A randomized unblinded pilot study comparing albumin versus hydroxyethyl starch in spontaneous bacterial peritonitis

Authors


  • See Editorial on Page 533

  • Potential conflict of interest: Nothing to report.

Abstract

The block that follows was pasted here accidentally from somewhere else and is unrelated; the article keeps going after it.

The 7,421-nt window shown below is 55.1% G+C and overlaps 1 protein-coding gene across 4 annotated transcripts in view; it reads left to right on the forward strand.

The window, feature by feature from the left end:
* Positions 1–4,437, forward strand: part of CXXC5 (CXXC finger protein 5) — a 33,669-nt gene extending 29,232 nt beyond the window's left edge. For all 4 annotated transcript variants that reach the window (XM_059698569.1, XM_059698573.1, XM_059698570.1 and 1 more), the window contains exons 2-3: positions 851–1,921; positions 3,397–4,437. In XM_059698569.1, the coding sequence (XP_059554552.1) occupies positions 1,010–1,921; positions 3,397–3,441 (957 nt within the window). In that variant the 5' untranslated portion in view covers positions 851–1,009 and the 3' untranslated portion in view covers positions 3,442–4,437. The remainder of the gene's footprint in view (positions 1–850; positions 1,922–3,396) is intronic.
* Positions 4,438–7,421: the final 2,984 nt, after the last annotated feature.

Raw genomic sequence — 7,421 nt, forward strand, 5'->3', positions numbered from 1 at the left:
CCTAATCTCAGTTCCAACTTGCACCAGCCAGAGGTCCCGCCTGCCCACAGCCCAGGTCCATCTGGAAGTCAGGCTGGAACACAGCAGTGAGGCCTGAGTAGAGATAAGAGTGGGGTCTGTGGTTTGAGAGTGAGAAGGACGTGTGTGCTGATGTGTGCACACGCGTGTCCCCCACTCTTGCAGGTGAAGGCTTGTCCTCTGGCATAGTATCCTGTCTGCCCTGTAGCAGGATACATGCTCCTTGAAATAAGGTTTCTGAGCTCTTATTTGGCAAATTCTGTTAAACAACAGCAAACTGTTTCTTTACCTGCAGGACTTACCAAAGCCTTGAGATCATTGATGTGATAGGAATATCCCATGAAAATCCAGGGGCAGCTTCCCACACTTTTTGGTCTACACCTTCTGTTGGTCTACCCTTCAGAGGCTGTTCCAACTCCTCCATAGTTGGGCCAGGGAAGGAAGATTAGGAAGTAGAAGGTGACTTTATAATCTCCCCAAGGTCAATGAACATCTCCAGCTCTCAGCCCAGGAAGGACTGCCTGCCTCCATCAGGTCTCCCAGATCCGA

The administration of albumin improves circulatory function, prevents hepatorenal syndrome, and reduces hospital mortality in patients with cirrhosis and spontaneous bacterial peritonitis. This randomized unblinded pilot study compared the effect of albumin (10 patients) and the synthetic plasma expander hydroxyethyl starch 200/0.5 (10 patients) on the systemic hemodynamics of patients with spontaneous bacterial peritonitis. Baseline measurements were performed within 12 hours after diagnosis of infection. Patients then received 2 doses of the volume expander (1.5 g/kg body weight after baseline measurements and 1 g/kg body weight on day 3). Measurements were repeated after infection resolution. Treatment with albumin was associated with a significant increase in arterial pressure and a suppression of plasma renin activity, indicating an improvement in circulatory function. This occurred in the setting of a significant expansion of central blood volume (increase in cardiopulmonary pressures and atrial natriuretic factor) and an increase in systolic volume and systemic vascular resistance. In contrast, no significant changes were observed in these parameters in patients treated with hydroxyethyl starch. Von Willebrand–related antigen plasma levels significantly decreased in patients treated with albumin but not in those treated with hydroxyethyl starch. Serum nitrates and nitrites increased in patients treated with hydroxyethyl starch but not in those treated with albumin. These data suggest an effect of albumin on endothelial function. In conclusion, albumin but not hydroxyethyl starch improves systemic hemodynamics in patients with spontaneous bacterial peritonitis. This effect is due not only to volume expansion but also to an action on the peripheral arterial circulation. (HEPATOLOGY 2005.)

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